When we're tempted to look for more than the hope the Gospel offers us, more than the reality of Christ living in us by His Spirit, we need to take ourselves back to Colossians and Thessalonians and be reminded of Christ's Preeminence and the hope of His coming to be 'glorified in his saints, and to be marveled at among all who have believed.' II Thess.1:10
These will stabilize us for the long haul.


BE forewarned but AT PEACE

Peter writes a letter warning that there will be false teachers mingling with the Body secretly bringing in destructive heresies. II Peter 2:1-3 He forewarns that they will exploit with false words and many will even follow them. But his conclusion is not to call for an all out war on heresy. Instead he admonishes believers to be diligent themselves to be found in Christ, without spot or blemish, and at peace. And while he warns that some will twist Scripture to their own destruction, his advice is to 'take care that you are not carried away with the error of lawless people and lose your own stability.'

A focus on all the false things others are believing can draw us away from our own devotion to Jesus. Peter concludes: "But grow in the grace and knowledge of our Lord and Savior Jesus Christ. To him be the glory both now and to the day of eternity."


sometimes it's not about people serving other gods

Sometimes it’s not so much about false doctrine.  We can be quick to find fault with someone who's not doing ministry our way, not following our leader or favorite teacher... Jesus' disciples got up in arms when they saw someone casting out demons in Jesus' name. They told Jesus, 
"Master...we tried to stop him, because he does not follow with us."
And what did Jesus say?   "Do not stop him, for the one who is not against you is for you." Luke 9:49,50  That was not what they expected to hear!

Shortly afterward they were ready to call down fire from heaven on the townspeople who wouldn't let them spend the night. Jesus rebuked them. Luke 9:54,55 His agenda is so different from ours; his heart so much more merciful.

Jesus did not come to judge and condemn but to point people to God's power and willingness to save. Jn.3:16,17  Unlike me, God bears patiently those who mock and are slow to believe the truth, "not wishing that any should perish, but that all should reach repentance." II Pet.3:9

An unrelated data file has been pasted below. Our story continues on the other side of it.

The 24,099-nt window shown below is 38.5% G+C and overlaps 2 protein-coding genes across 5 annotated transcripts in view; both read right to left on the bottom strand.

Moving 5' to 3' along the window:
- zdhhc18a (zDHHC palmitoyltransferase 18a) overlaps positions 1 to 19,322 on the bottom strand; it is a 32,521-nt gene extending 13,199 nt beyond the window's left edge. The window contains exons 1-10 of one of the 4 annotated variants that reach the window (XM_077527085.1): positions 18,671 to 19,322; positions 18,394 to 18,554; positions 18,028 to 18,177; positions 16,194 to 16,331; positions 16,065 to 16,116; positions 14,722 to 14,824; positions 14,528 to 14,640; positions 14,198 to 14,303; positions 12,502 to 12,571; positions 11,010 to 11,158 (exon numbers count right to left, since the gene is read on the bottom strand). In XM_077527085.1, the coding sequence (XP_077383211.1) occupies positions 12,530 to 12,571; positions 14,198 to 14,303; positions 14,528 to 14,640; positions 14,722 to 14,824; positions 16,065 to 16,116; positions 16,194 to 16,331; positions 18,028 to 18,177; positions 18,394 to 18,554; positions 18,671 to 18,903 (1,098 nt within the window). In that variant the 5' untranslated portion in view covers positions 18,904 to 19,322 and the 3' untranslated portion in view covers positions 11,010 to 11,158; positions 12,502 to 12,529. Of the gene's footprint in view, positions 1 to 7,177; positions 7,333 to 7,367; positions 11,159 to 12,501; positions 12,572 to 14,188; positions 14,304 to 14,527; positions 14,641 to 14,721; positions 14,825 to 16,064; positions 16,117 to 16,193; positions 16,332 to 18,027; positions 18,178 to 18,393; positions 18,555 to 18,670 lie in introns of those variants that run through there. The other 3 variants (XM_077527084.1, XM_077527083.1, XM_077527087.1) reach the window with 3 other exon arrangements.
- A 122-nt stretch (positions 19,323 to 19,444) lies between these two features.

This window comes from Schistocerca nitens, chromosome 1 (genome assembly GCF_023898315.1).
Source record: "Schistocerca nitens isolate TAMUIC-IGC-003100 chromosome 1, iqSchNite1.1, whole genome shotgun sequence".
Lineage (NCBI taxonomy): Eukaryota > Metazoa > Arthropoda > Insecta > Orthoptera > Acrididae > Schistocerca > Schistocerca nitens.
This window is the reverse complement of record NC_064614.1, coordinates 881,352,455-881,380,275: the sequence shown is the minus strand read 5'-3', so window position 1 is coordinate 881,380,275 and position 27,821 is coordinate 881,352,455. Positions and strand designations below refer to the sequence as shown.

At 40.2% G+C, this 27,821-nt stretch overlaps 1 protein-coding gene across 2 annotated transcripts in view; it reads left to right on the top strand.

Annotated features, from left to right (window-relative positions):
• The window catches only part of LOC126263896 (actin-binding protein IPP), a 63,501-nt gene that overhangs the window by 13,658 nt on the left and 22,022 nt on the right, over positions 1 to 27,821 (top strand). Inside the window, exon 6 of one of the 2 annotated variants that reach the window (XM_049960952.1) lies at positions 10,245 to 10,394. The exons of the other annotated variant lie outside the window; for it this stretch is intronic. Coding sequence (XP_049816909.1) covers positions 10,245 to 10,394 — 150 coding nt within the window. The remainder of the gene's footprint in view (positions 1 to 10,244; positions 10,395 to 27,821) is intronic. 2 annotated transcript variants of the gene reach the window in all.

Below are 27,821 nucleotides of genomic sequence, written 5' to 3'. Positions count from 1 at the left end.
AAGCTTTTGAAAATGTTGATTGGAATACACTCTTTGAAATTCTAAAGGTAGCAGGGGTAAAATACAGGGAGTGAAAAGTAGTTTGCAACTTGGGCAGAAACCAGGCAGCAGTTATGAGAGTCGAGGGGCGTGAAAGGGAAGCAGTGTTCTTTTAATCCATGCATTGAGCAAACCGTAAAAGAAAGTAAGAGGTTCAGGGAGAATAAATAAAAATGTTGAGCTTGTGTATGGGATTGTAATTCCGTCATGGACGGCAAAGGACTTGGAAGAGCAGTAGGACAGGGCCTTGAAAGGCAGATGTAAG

Love does not rejoice in evil (aha! got you now) but rejoices when the truth triumphs.


So what is my business as a nose in the Body?

What am I supposed to do in the face of falsehood? A verse that's been percolating to the top of my thinking is: Do not be overcome by evil, but overcome evil with good. Romans 12:21 It's nested with verses on living at peace with all men as much as possible, and leaving it to God to right wrongs, and meeting your enemies' needs!

This is God's heart for us. Otherwise we are all too easily overcome by evil, obsessed with righting wrongs or depressed by falsehoods flourishing. When we are outraged and begin to rant, we have lost peace. When we look on in helpless horror we are readily demoralized at the rise of evil. It looms large and God fades like invisible ink.

Instead we are to be people committed to doing good and so revealing God's presence in a world growing increasingly evil, and a church grown unstable and impure. We are light in darkness, not when we react viciously but when we react graciously. Faith sees beyond this moment, this horror, this onslaught of darkness and deception... Faith knows God is still in control. He will bring what is hidden into light. He will take what is wrong and make it right. Faith leaves vengeance with Him and gets about the business of spreading light.  Of course part of that spreading of light is to fearlessly speak the truth in love, but it must be from a vantage point of faith in God’s ultimate control.